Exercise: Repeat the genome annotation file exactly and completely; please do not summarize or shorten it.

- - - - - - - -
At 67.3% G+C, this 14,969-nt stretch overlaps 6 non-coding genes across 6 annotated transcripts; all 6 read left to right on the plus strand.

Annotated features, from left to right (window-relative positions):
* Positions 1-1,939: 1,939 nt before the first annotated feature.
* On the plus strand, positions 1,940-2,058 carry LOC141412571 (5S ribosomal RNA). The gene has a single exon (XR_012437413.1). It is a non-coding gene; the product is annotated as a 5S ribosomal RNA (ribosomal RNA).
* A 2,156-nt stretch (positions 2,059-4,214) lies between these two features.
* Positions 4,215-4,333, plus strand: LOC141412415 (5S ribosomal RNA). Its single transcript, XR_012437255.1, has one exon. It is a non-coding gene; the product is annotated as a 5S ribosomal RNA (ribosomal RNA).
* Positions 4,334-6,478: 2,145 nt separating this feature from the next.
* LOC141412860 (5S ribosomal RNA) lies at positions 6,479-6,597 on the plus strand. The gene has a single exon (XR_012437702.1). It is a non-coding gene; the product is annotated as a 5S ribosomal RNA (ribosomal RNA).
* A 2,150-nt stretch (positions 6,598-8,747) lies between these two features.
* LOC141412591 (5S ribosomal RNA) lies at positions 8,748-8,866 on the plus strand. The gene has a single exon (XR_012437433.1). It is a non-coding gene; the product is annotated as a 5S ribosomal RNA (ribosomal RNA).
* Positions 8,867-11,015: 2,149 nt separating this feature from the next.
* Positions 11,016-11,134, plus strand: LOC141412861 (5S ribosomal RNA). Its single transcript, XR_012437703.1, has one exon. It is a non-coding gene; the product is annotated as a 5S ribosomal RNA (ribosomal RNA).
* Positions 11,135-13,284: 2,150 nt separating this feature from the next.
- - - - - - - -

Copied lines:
At 67.3% G+C, this 14,969-nt stretch overlaps 6 non-coding genes across 6 annotated transcripts; all 6 read left to right on the plus strand.

Annotated features, from left to right (window-relative positions):
* Positions 1-1,939: 1,939 nt before the first annotated feature.
* On the plus strand, positions 1,940-2,058 carry LOC141412571 (5S ribosomal RNA). The gene has a single exon (XR_012437413.1). It is a non-coding gene; the product is annotated as a 5S ribosomal RNA (ribosomal RNA).
* A 2,156-nt stretch (positions 2,059-4,214) lies between these two features.
* Positions 4,215-4,333, plus strand: LOC141412415 (5S ribosomal RNA). Its single transcript, XR_012437255.1, has one exon. It is a non-coding gene; the product is annotated as a 5S ribosomal RNA (ribosomal RNA).
* Positions 4,334-6,478: 2,145 nt separating this feature from the next.
* LOC141412860 (5S ribosomal RNA) lies at positions 6,479-6,597 on the plus strand. The gene has a single exon (XR_012437702.1). It is a non-coding gene; the product is annotated as a 5S ribosomal RNA (ribosomal RNA).
* A 2,150-nt stretch (positions 6,598-8,747) lies between these two features.
* LOC141412591 (5S ribosomal RNA) lies at positions 8,748-8,866 on the plus strand. The gene has a single exon (XR_012437433.1). It is a non-coding gene; the product is annotated as a 5S ribosomal RNA (ribosomal RNA).
* Positions 8,867-11,015: 2,149 nt separating this feature from the next.
* Positions 11,016-11,134, plus strand: LOC141412861 (5S ribosomal RNA). Its single transcript, XR_012437703.1, has one exon. It is a non-coding gene; the product is annotated as a 5S ribosomal RNA (ribosomal RNA).
* Positions 11,135-13,284: 2,150 nt separating this feature from the next.